Thursday, December 17, 2009

Congresswoman Moore calls for pre-apprenticeship training program

Demise of printing cluster's technology center is a warning to policy makers

The final nail in the coffin of the printing industry's advanced technology center was driven last week when Waukesha County Technical College (WCTC) ended its relationship with the Institute on Graphics and Imaging just 2 ½ years after it began. The $4 million publicly funded building will no longer be a printing industry research and technology center. It will now house regular WCTC classes and services.

The failure of this taxpayer funded facility to generate economic growth, research and development, job creation or training should be a warning to those who have uncritically supported the M7 Water Council's water cluster initiative.

The rhetoric and promises of printing and water cluster advocates are startling similar. Wisconsin is alleged to house a vibrant cluster of printing and water technology companies. Industry success requires public investments in R and D to support these firms. The result: Southeastern Wisconsin will become another Silicon Valley.

In both cases, the drive for public investment has been championed by industry CEOs, justified by industry financed studies and uncritically supported by the local media.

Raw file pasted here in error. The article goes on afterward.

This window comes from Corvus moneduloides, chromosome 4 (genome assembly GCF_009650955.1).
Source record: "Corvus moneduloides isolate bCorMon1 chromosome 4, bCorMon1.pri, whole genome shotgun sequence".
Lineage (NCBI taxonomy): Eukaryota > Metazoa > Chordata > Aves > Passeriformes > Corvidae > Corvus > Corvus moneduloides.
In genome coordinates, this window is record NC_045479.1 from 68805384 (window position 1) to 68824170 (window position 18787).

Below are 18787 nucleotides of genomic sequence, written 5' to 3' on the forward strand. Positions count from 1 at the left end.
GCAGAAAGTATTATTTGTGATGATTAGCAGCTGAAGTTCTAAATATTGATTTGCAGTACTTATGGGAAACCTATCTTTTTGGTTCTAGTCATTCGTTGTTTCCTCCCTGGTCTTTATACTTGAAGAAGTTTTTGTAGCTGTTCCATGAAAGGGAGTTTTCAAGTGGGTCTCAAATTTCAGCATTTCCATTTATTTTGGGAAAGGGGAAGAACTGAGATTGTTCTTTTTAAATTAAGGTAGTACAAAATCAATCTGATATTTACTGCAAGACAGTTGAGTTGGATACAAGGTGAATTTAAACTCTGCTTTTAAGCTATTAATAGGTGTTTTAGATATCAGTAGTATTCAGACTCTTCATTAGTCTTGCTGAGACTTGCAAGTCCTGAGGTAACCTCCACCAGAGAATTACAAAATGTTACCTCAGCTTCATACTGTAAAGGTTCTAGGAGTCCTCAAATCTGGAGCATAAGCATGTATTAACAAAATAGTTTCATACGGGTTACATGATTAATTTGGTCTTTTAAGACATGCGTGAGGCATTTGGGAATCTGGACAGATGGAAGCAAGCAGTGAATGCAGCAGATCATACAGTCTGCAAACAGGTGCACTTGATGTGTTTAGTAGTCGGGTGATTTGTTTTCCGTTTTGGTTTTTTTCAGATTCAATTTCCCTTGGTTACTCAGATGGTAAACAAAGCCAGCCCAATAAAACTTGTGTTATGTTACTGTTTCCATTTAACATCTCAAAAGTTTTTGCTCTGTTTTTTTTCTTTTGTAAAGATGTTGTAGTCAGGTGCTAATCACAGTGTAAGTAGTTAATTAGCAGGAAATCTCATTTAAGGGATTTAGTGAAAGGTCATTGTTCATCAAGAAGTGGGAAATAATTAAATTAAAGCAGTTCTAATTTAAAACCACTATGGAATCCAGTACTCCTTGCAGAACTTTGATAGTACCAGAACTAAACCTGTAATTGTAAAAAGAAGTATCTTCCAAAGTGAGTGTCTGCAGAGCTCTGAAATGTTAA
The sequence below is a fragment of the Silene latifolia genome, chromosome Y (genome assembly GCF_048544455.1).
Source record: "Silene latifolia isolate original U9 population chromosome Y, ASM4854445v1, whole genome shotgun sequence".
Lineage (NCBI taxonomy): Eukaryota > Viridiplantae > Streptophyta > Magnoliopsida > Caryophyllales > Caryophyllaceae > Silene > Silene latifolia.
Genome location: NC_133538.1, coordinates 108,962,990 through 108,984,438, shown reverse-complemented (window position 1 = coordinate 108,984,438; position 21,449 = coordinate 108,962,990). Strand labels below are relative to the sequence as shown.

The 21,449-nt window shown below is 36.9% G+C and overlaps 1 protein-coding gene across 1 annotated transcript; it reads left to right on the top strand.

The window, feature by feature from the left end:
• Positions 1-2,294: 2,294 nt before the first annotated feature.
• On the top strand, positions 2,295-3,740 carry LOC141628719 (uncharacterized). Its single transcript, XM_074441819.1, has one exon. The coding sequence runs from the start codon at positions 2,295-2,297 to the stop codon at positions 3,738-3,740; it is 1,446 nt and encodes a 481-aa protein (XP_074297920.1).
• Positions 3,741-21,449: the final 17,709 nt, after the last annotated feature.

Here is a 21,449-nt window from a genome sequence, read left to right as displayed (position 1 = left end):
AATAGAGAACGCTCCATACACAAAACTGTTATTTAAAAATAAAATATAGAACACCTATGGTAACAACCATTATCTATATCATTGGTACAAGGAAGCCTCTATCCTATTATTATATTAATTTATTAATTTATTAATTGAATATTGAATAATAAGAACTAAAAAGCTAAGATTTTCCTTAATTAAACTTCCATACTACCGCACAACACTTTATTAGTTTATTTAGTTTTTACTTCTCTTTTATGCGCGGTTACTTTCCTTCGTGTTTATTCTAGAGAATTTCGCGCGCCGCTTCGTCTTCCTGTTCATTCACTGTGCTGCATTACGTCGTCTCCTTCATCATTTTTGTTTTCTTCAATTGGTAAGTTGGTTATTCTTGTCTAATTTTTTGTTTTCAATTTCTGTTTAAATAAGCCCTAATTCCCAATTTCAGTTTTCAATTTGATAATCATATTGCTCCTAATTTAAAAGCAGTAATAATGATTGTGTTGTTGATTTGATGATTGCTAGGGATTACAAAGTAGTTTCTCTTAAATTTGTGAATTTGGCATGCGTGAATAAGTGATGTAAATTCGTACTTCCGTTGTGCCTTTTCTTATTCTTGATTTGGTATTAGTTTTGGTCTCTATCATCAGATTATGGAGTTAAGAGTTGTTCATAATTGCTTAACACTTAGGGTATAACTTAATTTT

In 2004 the Milwaukee Business Journal, for example, enthusiastically proclaimed:"Wisconsin's printing cluster leaders continue to support a move to make the area the 'Silicon Valley of printing.' The centerpiece of that plan calls for a 27,000-square-foot applied technology center at WCTC...The proposed center...would serve as the hub for a printing industry cluster...."

The printing technology center was first proposed in language that parallels the rhetoric of today's water cluster advocates in the Wisconsin Printing Industry Cluster report to the state's Economic Summit III in 2002:

With high-pay jobs, several market- leading companies, significant private sector R&D, and a steady supply of skilled workers from technical and baccalaureate colleges, the Printing Cluster is well positioned to continue as a major driver of the Wisconsin economy.”

The Council’s recommendation mirrored the M7 Water Council's push for UWM's fresh water research to be industry focused: "“Since the presence of R&D units is critical for the success of any knowledge-based industry, one of the colleges or universities should establish an R&D capability."

"...The Printing and Graphic Design Center, which is staffed by WCTC and UW-Stout, is one logical site for an applied R&D center."

The Printing Industry Cluster like water cluster advocates also argued that establishing a publicly funded research and development technology center would help attract additional R and D activity to the state. “PIW (Printing Industries of Wisconsin) and its members should lure the R&D operations of printing trade associations to Wisconsin...These R&D operations could obtain critical mass if combined with a college technical capability and support from private companies in R&D consortiums."